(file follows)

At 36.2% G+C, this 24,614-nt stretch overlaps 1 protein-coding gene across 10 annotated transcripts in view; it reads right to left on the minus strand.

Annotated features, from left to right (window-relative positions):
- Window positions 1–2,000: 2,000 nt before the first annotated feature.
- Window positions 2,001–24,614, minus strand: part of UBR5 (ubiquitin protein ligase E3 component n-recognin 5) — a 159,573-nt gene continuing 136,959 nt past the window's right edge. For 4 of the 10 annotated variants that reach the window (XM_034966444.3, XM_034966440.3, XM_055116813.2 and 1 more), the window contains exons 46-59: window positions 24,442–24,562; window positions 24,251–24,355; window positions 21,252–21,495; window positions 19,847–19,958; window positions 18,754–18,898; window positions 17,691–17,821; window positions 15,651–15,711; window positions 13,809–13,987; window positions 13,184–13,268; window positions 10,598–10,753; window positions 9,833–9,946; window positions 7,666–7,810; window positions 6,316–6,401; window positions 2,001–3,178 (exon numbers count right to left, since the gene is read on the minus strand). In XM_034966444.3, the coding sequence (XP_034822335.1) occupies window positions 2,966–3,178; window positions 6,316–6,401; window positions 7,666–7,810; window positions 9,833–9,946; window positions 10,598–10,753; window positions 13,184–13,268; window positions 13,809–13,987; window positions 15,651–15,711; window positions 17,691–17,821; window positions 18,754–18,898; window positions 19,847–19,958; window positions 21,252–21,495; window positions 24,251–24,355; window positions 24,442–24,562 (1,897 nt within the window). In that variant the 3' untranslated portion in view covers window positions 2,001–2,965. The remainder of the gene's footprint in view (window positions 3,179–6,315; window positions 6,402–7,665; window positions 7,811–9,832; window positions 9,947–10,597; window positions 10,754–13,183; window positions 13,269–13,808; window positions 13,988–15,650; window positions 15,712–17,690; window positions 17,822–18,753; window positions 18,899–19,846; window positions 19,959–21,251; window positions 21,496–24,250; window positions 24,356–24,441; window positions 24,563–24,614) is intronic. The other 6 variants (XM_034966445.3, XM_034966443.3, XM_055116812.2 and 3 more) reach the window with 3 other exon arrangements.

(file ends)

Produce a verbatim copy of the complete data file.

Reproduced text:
At 36.2% G+C, this 24,614-nt stretch overlaps 1 protein-coding gene across 10 annotated transcripts in view; it reads right to left on the minus strand.

Annotated features, from left to right (window-relative positions):
- Window positions 1–2,000: 2,000 nt before the first annotated feature.
- Window positions 2,001–24,614, minus strand: part of UBR5 (ubiquitin protein ligase E3 component n-recognin 5) — a 159,573-nt gene continuing 136,959 nt past the window's right edge. For 4 of the 10 annotated variants that reach the window (XM_034966444.3, XM_034966440.3, XM_055116813.2 and 1 more), the window contains exons 46-59: window positions 24,442–24,562; window positions 24,251–24,355; window positions 21,252–21,495; window positions 19,847–19,958; window positions 18,754–18,898; window positions 17,691–17,821; window positions 15,651–15,711; window positions 13,809–13,987; window positions 13,184–13,268; window positions 10,598–10,753; window positions 9,833–9,946; window positions 7,666–7,810; window positions 6,316–6,401; window positions 2,001–3,178 (exon numbers count right to left, since the gene is read on the minus strand). In XM_034966444.3, the coding sequence (XP_034822335.1) occupies window positions 2,966–3,178; window positions 6,316–6,401; window positions 7,666–7,810; window positions 9,833–9,946; window positions 10,598–10,753; window positions 13,184–13,268; window positions 13,809–13,987; window positions 15,651–15,711; window positions 17,691–17,821; window positions 18,754–18,898; window positions 19,847–19,958; window positions 21,252–21,495; window positions 24,251–24,355; window positions 24,442–24,562 (1,897 nt within the window). In that variant the 3' untranslated portion in view covers window positions 2,001–2,965. The remainder of the gene's footprint in view (window positions 3,179–6,315; window positions 6,402–7,665; window positions 7,811–9,832; window positions 9,947–10,597; window positions 10,754–13,183; window positions 13,269–13,808; window positions 13,988–15,650; window positions 15,712–17,690; window positions 17,822–18,753; window positions 18,899–19,846; window positions 19,959–21,251; window positions 21,496–24,250; window positions 24,356–24,441; window positions 24,563–24,614) is intronic. The other 6 variants (XM_034966445.3, XM_034966443.3, XM_055116812.2 and 3 more) reach the window with 3 other exon arrangements.